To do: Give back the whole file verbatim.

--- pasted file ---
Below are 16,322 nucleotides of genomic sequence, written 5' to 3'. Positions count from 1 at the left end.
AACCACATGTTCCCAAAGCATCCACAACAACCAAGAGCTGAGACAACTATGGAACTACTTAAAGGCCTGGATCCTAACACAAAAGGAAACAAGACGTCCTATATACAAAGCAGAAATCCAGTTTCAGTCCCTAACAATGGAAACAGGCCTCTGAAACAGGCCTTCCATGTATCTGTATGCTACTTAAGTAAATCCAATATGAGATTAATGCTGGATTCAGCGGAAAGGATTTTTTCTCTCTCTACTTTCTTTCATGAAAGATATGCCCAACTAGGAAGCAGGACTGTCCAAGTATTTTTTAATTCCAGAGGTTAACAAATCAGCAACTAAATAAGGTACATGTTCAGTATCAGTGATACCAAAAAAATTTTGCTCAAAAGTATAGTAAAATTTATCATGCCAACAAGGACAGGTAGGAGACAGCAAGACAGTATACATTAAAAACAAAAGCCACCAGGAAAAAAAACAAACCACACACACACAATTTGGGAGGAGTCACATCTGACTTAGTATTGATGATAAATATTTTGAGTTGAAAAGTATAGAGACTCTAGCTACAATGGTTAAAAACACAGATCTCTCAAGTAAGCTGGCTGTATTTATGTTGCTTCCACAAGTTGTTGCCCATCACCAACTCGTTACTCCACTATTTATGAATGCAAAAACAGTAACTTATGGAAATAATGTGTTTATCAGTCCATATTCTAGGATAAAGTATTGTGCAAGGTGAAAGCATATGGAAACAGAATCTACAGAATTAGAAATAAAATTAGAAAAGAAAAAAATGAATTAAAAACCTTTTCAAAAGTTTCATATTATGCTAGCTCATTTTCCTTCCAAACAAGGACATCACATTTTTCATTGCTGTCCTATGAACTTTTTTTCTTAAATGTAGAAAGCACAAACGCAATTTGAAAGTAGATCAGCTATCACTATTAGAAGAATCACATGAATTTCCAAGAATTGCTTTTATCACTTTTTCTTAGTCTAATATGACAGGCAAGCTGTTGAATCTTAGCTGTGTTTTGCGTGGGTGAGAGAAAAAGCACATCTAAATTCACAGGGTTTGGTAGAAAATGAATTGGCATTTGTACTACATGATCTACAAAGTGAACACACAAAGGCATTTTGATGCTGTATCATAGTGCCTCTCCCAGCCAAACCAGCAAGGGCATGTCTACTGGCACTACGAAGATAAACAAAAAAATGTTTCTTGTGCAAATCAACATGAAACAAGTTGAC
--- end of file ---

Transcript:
Below are 16,322 nucleotides of genomic sequence, written 5' to 3'. Positions count from 1 at the left end.
AACCACATGTTCCCAAAGCATCCACAACAACCAAGAGCTGAGACAACTATGGAACTACTTAAAGGCCTGGATCCTAACACAAAAGGAAACAAGACGTCCTATATACAAAGCAGAAATCCAGTTTCAGTCCCTAACAATGGAAACAGGCCTCTGAAACAGGCCTTCCATGTATCTGTATGCTACTTAAGTAAATCCAATATGAGATTAATGCTGGATTCAGCGGAAAGGATTTTTTCTCTCTCTACTTTCTTTCATGAAAGATATGCCCAACTAGGAAGCAGGACTGTCCAAGTATTTTTTAATTCCAGAGGTTAACAAATCAGCAACTAAATAAGGTACATGTTCAGTATCAGTGATACCAAAAAAATTTTGCTCAAAAGTATAGTAAAATTTATCATGCCAACAAGGACAGGTAGGAGACAGCAAGACAGTATACATTAAAAACAAAAGCCACCAGGAAAAAAAACAAACCACACACACACAATTTGGGAGGAGTCACATCTGACTTAGTATTGATGATAAATATTTTGAGTTGAAAAGTATAGAGACTCTAGCTACAATGGTTAAAAACACAGATCTCTCAAGTAAGCTGGCTGTATTTATGTTGCTTCCACAAGTTGTTGCCCATCACCAACTCGTTACTCCACTATTTATGAATGCAAAAACAGTAACTTATGGAAATAATGTGTTTATCAGTCCATATTCTAGGATAAAGTATTGTGCAAGGTGAAAGCATATGGAAACAGAATCTACAGAATTAGAAATAAAATTAGAAAAGAAAAAAATGAATTAAAAACCTTTTCAAAAGTTTCATATTATGCTAGCTCATTTTCCTTCCAAACAAGGACATCACATTTTTCATTGCTGTCCTATGAACTTTTTTTCTTAAATGTAGAAAGCACAAACGCAATTTGAAAGTAGATCAGCTATCACTATTAGAAGAATCACATGAATTTCCAAGAATTGCTTTTATCACTTTTTCTTAGTCTAATATGACAGGCAAGCTGTTGAATCTTAGCTGTGTTTTGCGTGGGTGAGAGAAAAAGCACATCTAAATTCACAGGGTTTGGTAGAAAATGAATTGGCATTTGTACTACATGATCTACAAAGTGAACACACAAAGGCATTTTGATGCTGTATCATAGTGCCTCTCCCAGCCAAACCAGCAAGGGCATGTCTACTGGCACTACGAAGATAAACAAAAAAATGTTTCTTGTGCAAATCAACATGAAACAAGTTGAC